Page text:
What Matters to Me

What Matters to Me

It’s been a year since Love What Matters reached out and asked to share my story.

My thoughts and words from this passage are still the same. However, looking back, there’s more I wish I would’ve included. I talk a lot about the physicality of everything I’ve been through. If I’m being blunt, which I am 99.99% of the time – yes, I wanted to be “normal.” I wanted my body to be proportionate. I wanted the body I had on the inside to reflect the body I saw in the mirror. I wanted other people to see it, too. I think most people can understand that feeling.

But let’s forget about that for a second. I’m still finding it to be an issue that others struggle with my own identity. Mine. I still get asked, “Are you still a little person?” “You’re just a tall dwarf now, right?” No. Having dwarfism has never defined me or been part of my identity. I mean, it’s not even listed on my driver’s license and passport so why would it?

One thing I haven’t experienced that I feel some with dwarfism (lengthened or not) have is the need to belong in ONE “community” over the other. I’ve always just seen my having dwarfism as having a medical condition. It is just a diagnosis. That’s all there is.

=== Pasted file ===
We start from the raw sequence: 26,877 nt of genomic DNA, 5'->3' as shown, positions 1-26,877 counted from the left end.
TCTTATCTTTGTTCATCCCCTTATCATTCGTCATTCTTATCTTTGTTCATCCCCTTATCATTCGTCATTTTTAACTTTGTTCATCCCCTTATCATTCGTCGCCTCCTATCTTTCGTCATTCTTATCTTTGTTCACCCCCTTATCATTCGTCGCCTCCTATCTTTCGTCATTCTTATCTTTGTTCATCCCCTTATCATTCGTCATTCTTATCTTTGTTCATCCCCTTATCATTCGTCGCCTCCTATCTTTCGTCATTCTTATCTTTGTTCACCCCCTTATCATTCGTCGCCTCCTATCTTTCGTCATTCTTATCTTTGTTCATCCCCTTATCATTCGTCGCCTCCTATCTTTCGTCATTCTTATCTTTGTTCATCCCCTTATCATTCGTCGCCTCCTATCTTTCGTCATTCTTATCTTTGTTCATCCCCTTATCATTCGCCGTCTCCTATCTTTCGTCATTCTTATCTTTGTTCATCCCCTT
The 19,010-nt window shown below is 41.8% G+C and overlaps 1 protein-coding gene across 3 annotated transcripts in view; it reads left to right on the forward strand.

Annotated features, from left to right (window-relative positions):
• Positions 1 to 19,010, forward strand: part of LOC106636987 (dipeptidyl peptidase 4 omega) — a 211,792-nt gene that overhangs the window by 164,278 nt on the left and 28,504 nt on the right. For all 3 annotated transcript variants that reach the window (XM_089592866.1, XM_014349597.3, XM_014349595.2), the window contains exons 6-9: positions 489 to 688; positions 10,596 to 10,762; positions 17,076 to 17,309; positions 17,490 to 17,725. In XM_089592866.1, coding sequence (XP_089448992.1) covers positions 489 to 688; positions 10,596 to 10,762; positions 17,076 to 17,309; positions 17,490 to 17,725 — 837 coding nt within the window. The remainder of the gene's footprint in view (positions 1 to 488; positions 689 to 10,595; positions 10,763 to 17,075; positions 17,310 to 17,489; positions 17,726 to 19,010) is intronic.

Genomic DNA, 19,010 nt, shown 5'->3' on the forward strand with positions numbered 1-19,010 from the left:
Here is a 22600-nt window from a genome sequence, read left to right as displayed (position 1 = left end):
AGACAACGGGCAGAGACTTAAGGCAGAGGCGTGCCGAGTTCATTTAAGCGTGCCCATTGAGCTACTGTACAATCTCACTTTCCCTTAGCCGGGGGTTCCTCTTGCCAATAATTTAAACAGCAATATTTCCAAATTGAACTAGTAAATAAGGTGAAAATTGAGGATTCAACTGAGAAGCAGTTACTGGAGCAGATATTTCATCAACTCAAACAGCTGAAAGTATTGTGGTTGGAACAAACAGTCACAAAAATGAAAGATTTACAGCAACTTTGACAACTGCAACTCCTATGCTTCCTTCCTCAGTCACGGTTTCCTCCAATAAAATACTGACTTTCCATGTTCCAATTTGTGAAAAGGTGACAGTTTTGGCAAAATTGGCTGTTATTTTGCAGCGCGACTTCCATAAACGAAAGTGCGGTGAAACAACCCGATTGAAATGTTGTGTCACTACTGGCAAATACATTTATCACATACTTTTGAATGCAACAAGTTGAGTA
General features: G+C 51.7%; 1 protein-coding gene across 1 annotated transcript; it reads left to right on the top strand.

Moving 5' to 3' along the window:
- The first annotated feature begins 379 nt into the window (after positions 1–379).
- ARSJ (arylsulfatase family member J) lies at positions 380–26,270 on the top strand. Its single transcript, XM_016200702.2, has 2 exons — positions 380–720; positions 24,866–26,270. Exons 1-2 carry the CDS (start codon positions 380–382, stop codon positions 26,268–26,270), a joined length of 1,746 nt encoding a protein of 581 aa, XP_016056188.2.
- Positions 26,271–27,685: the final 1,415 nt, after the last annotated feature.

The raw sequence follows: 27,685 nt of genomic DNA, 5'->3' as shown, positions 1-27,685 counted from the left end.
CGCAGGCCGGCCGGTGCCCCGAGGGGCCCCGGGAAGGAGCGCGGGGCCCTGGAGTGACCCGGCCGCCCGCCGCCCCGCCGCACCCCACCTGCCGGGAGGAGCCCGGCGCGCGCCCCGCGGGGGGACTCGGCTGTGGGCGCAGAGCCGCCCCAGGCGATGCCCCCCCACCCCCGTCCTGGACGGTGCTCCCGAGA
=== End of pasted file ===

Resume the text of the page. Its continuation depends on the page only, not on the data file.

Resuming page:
Today, it’s becoming the norm to identify by our pronouns. My pronouns are she/her. I identify the same way I always have. “Dwarf” and “Little Person” aren’t pronouns. I’m not the dwarf in my family. My sister and I are equal as daughters to our parents and equal as sisters to our brother. She isn’t the daughter/sister and I’m not the dwarf-daughter/sister. It honestly pains me to see parents in online boards identify their child with dwarfism as their “dwarf son/daughter.” To me, it’s basically just saying they’re the family dwarf — similar to how you would refer to the family pet. In my opinion, the term “dwarf” is just a sugar coated way of saying “midget.” Maybe I’m the only one who thinks this.

Having dwarfism isn’t a form of identification. Think about it like this – when filling out medical paperwork, dwarfism isn’t an option under sex/ID. You fill it in on the line labeled “diagnoses.” I use this example because I often see “dwarf” used in medical literature – of all places. If you look on some (not all) hospital websites where they treat patients/individuals WITH dwarfism, you’ll notice they refer to the individuals as a “dwarf” or “little person,” but for other diagnoses they treat, they’ll reference them as “patients with…” This just really turns me off. I know it’s not the intention, but it makes me feel they see those with dwarfism as lesser than those without. Again, I know it’s not intentional, but that’s just how I feel.  I think if we were to start there with identifying individuals with dwarfism as just that — individuals with dwarfism, we could lose that language. 

While we’re in this time of gender identity awareness, we also need to be looking at the language used when it comes to people with a medical condition. Person first language needs to become the norm today.

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